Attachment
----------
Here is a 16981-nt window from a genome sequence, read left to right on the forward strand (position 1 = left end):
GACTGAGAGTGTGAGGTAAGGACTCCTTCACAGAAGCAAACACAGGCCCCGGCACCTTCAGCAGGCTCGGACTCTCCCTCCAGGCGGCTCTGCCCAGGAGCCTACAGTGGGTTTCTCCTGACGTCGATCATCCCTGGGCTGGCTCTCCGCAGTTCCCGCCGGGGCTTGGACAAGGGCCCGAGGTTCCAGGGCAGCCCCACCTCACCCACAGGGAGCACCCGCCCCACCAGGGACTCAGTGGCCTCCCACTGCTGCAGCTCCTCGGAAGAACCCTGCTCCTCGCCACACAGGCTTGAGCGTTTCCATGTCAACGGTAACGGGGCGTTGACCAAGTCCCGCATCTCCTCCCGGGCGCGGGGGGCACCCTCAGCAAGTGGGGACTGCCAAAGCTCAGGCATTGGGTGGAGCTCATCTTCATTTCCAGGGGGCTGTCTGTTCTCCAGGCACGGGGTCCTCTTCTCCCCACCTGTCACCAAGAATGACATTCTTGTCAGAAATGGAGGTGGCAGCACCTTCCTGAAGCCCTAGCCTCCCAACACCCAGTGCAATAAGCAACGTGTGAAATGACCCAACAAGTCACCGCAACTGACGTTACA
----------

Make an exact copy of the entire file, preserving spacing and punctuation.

Here is a 16981-nt window from a genome sequence, read left to right on the forward strand (position 1 = left end):
GACTGAGAGTGTGAGGTAAGGACTCCTTCACAGAAGCAAACACAGGCCCCGGCACCTTCAGCAGGCTCGGACTCTCCCTCCAGGCGGCTCTGCCCAGGAGCCTACAGTGGGTTTCTCCTGACGTCGATCATCCCTGGGCTGGCTCTCCGCAGTTCCCGCCGGGGCTTGGACAAGGGCCCGAGGTTCCAGGGCAGCCCCACCTCACCCACAGGGAGCACCCGCCCCACCAGGGACTCAGTGGCCTCCCACTGCTGCAGCTCCTCGGAAGAACCCTGCTCCTCGCCACACAGGCTTGAGCGTTTCCATGTCAACGGTAACGGGGCGTTGACCAAGTCCCGCATCTCCTCCCGGGCGCGGGGGGCACCCTCAGCAAGTGGGGACTGCCAAAGCTCAGGCATTGGGTGGAGCTCATCTTCATTTCCAGGGGGCTGTCTGTTCTCCAGGCACGGGGTCCTCTTCTCCCCACCTGTCACCAAGAATGACATTCTTGTCAGAAATGGAGGTGGCAGCACCTTCCTGAAGCCCTAGCCTCCCAACACCCAGTGCAATAAGCAACGTGTGAAATGACCCAACAAGTCACCGCAACTGACGTTACA